Lakers guard Steve Blake shoots over Spurs guard Cory Joseph during Sunday's… (Mark J. Terrill / Associated…)
On the first night of the rest of their season, the Lakers without Kobe Bryant looked like Steve Blake's bright purple low-cut sneakers.
They were ungodly ugly, but delightfully fun. It's impossible to imagine them taking more than a few steps before splitting apart at their bubble gum seams, but it's going to be interesting to watch.
"Hey, you're talking about them, right?" said a smiling Blake.
He was referring to the shoes, but he could have been talking about the team, which defeated somnolent San Antonio, 91-86, Sunday to move within a breath of the playoffs.
It was their first game without Bryant, who underwent season-ending surgery Saturday to repair a torn Achilles' tendon.
It was a game marked by one question with two answers.
No Bryant? Big problems. The Lakers shot 37%, they seemed lost for long stretches, and they had no idea who would take the last heave at the end of a quarter or a shot clock. Pau Gasol was trying so hard, he missed 14 shots. Chris Duhon was so unsettled, in four minutes he made three turnovers. The Spurs rattled Dwight Howard with that cliché Hack-a-Dwight in the third quarter and held new Lakers floor leader Blake to a basket in the second half.
"A couple of guys forgot what they were doing,'' acknowledged Coach Mike D'Antoni.
No Bryant? Big dreams. The Staples Center fans cheered and rattled their noise sticks as if this were the real Lakers team playing a real Spurs team. Their inspired fellas held the Spurs to 37% shooting and outrebounded them by a dozen. Later, the Lakers bounced and beamed through the locker room as if they were a mid-major college team in the second round of the NCAA tournament.
"We're going to fight to the end," Howard said. "We have a chance to win, go to the playoffs, and make history.''
But that history will have to be made against teams more focused than these Spurs, who were missing Manu Ginobli and who only played Tony Parker and Tiago Splitter for scant minutes in the fourth quarter. Moments after the two starters left the game with 8:58 remaining, the Spurs tied the score, then stood around as the Lakers pulled away.
"You expect them backed into a corner and then bring it as they did, trying to find that new identity without" Bryant, said the Spurs' Tim Duncan.
It is certainly a different identity. But do not be confused about the results of their first attempt to forge it. It is not a better identity. It is not even close. With Howard dominating the action inside, and guys such as Antawn Jamison and Jodie Meeks sinking three pointers, they play more like old-school Orlando.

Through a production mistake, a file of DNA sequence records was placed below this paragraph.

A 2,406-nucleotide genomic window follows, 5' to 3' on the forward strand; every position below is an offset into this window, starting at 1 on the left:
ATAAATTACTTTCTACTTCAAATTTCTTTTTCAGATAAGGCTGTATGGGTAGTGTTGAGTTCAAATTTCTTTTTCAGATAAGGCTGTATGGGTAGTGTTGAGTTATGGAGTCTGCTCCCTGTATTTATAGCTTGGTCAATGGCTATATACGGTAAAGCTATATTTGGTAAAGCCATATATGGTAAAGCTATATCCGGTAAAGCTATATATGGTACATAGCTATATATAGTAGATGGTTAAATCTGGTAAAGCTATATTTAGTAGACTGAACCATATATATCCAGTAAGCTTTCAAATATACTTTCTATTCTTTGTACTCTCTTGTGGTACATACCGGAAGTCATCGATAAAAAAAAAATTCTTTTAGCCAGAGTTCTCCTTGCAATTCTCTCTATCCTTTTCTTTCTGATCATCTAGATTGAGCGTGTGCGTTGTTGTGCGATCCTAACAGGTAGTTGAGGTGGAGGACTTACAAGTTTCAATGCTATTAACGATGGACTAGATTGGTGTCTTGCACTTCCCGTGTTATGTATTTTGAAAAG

For as long as these Lakers hang around — it appears probable now they will survive to face Oklahoma City in a brief first-round playoff series — they will be fun to cheer, but hard to watch.
They miss Bryant's scoring. They miss his focus. They miss his dagger.
Their first attempt at a last-second shot? It occurred at the end of the first quarter, and guess who took it? Nobody. Duhon botched a pass to Blake.
Their second attempt at a last-second shot arrived at the end of the second quarter, with Gasol taking it, and missing it, and Howard tipping it in … and everyone so excited, nobody guarded Gary Neal at the other end of the court, where he threw up a three-pointer to tie the game at the halftime buzzer.
"Our last shots are going to be a work in progress," said Blake.
The entire team is a work in progress, which is why, perhaps, they were fun in spite of themselves.
It was cool to watch Howard swaggering through the lane like he was the boss again. From the moment he scored six of the Lakers' first 10 points on a hook and two dunks, it was clear he suddenly felt at home for perhaps the first time since coming to Los Angeles.
"Tonight, everybody had the green light to show what they could do,'' said Blake.
It was also neat to watch Blake run the floor as he once did at Portland. He scored 18 first-half points after knocking four of five three-point attempts while making great decisions everywhere.
"Kobe is like a director out there, which is something I've always tried to do,'' said Blake. "Handling the ball more is more of my comfort level.''
Not everyone was so comfortable. Bryant actually called the Lakers locker room at halftime to give Gasol a pep talk. That will probably be the first call of many. The brief remainder of this Lakers season will be undoubtedly filled with similarly odd sights and strange moments. Enjoy it while it lasts.